Memory Allocation and Garbage Collection in Java

Memory allocation for Java variables is done dynamically in the heap memory in the Java Virtual Machine. Whenever a new object is created, it’s reference is stored as a variable in the heap. When the same object is no longer in use, it is called a dead object or dereferenced. As a programmer, you can no longer access these objects. The memory occupied by a variable referring to a dead object is no longer needed and it is reclaimed for further reuse by a mechanism in Java called Garbage Collection.

In garbage collection, all the objects which are live are tracked and rest all the objects are declared to be dead. Then the memory being used by the variables for these dead objects is reclaimed for reuse for the creation of new variables. This way, the programmers never have to worry about the allocation and availability of memory for creating new variables in Java.

Naming of Java Variables

Java Variable Naming Conventions

Just like other programming languages, Java also has some rules for the kind of names one can use. So we have to follow certain guidelines when we name our variables. First thing one should remember is that the Java variables are case-sensitive. A variable name can begin with a dollar sign ‘$’, an underscore ‘_’ or with a letter. But as per standard programming conventions, it is best to have your variable name to begin with a letter. In certain cases an underscore may be used. Technically we can use these signs but it is best to avoid them. Also, blank spaces  are not allowed in variable names.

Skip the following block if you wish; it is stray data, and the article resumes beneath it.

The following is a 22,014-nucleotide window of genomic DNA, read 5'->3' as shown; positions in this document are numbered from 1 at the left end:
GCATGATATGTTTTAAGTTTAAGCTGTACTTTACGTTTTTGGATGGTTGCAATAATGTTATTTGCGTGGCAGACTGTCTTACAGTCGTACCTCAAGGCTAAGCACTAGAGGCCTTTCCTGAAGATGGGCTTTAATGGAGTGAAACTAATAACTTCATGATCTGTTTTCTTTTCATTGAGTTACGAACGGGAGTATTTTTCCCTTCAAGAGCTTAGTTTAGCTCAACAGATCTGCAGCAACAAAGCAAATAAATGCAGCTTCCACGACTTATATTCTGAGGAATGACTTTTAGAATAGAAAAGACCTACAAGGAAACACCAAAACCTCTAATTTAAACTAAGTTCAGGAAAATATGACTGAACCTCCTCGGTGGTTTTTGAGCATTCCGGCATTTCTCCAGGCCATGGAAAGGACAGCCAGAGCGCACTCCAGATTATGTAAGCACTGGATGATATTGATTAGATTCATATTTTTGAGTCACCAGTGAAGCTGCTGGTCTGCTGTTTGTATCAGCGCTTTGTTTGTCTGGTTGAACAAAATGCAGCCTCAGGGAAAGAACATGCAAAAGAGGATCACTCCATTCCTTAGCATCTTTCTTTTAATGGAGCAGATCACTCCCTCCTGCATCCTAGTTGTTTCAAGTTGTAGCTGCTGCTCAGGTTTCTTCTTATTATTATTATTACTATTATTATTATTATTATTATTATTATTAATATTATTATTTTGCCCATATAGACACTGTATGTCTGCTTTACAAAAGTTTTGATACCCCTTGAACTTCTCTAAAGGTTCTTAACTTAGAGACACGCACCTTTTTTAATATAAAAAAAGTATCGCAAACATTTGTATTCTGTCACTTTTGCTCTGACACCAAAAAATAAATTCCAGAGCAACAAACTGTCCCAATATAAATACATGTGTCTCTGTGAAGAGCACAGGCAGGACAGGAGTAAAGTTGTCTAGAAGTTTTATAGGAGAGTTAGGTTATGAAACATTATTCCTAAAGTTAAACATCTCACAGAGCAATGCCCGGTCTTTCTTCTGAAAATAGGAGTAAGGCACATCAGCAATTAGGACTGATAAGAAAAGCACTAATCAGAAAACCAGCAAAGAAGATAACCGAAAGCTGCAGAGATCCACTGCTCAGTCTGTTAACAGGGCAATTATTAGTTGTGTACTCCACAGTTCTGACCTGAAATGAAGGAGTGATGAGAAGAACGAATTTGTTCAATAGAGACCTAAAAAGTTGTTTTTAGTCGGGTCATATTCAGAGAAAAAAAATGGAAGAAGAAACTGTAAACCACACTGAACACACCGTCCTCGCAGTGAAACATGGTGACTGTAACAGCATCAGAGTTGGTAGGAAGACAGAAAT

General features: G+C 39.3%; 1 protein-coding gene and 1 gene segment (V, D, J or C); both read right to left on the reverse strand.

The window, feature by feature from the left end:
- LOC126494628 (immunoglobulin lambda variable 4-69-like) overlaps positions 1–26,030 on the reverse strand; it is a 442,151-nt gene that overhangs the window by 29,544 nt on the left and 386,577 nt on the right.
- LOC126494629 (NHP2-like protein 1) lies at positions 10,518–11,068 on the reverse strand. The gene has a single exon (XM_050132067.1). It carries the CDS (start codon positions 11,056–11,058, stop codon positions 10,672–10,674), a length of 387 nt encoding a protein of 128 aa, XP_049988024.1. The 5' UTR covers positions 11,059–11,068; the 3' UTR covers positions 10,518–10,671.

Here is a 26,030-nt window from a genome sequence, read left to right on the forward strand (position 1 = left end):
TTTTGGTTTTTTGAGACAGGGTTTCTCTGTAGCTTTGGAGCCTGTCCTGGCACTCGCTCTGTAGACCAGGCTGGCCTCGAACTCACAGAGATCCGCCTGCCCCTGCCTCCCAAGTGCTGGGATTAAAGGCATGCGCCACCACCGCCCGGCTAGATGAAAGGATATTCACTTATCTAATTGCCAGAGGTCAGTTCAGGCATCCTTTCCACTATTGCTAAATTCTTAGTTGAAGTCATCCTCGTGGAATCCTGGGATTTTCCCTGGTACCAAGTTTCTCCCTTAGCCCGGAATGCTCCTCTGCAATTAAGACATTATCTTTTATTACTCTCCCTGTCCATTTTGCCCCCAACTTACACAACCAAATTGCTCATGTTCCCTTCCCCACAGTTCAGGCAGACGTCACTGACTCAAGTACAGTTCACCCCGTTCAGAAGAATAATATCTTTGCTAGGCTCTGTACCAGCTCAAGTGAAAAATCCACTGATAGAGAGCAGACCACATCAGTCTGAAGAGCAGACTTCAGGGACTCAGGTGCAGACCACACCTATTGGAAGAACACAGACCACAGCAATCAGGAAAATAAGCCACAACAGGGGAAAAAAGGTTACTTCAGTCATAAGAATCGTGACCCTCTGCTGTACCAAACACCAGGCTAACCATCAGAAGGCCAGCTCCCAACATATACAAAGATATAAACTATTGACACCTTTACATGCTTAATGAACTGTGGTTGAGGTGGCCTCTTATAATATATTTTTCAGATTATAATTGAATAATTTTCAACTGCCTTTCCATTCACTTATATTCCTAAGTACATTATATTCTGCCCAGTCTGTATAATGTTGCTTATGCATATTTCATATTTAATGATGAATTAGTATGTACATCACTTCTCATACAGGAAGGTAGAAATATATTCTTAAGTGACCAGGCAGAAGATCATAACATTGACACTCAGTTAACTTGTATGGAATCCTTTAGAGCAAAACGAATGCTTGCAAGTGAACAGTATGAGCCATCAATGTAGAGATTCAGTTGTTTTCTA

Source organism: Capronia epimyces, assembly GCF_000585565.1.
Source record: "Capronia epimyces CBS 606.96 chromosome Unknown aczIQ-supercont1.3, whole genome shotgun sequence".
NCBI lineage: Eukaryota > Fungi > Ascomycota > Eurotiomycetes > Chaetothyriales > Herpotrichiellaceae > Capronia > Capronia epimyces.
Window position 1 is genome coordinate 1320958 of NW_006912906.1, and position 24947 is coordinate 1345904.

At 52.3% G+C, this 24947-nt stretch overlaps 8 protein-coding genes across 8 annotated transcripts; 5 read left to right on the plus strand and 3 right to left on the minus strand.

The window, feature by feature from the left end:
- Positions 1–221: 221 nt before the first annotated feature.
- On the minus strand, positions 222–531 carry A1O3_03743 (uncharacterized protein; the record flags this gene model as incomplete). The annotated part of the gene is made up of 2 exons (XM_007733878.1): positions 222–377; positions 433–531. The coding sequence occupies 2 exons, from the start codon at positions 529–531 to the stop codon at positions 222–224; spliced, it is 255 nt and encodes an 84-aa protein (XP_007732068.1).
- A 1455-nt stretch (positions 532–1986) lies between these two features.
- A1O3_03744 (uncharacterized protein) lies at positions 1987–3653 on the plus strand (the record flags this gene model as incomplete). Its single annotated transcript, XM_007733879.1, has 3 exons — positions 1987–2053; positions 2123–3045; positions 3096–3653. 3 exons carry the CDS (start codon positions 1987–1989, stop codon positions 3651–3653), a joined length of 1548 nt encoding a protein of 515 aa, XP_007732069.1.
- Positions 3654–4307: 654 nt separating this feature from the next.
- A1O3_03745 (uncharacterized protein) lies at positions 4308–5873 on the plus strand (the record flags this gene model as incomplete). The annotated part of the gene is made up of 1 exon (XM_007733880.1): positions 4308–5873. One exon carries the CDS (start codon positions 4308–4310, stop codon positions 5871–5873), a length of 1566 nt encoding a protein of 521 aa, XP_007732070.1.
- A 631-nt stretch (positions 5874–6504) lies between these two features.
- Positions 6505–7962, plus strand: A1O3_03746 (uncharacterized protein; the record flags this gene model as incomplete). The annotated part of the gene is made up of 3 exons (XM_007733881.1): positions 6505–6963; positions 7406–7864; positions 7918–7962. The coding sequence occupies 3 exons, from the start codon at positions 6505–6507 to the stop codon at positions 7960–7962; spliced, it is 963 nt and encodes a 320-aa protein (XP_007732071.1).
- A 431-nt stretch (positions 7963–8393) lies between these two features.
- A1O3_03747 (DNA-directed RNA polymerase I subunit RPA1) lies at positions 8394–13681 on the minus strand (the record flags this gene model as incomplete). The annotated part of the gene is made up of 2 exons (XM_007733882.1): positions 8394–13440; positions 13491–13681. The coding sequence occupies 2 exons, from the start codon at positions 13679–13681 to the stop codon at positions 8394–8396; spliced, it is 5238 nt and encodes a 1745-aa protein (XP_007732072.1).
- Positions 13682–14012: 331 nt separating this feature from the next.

Other than the first character, the rest of the characters can be letters, digits, underscore sign or even the dollar sign. While it is acceptable, you should follow generally accepted programming conventions. You should use full, meaningful words with a camel case (camelCase) convention. This will make your code easier to understand by others.

If the variable is a static variable then the convention to be used should be each letter capital with each word separated by an underscore, something like ‘USER_AGE’. Underscore character should never be used elsewhere.

Java Reserved Words

Oracle has defined a number of keywords which cannot be used as variable names. In programming, these keywords are also often referred to as reserved words. In the table below, you can review the reserved words in Java. You can see that these words are programming constructs.

abstract continue for new switch
assert default goto package synchronized
boolean do if private this
break double implements protected throw
byte else import public throws
enum instanceof return transient
catch extends int short try
char final interface static void
class finally long strictfp volatile
const float native super while

Conclusion

Java variables are one of the most fundamental parts of the Java programming language. Java primitives are a special case where the variable is the memory space for the value. Everything else in Java is an object, and the variable becomes a pointer to the memory space of the object. Every variable in Java has a life cycle. Memory is allocated when the variable is created. When an object in Java is not longer referenced it becomes available for garbage collection. Remember, the memory used by the variable is not released until garbage collection occurs.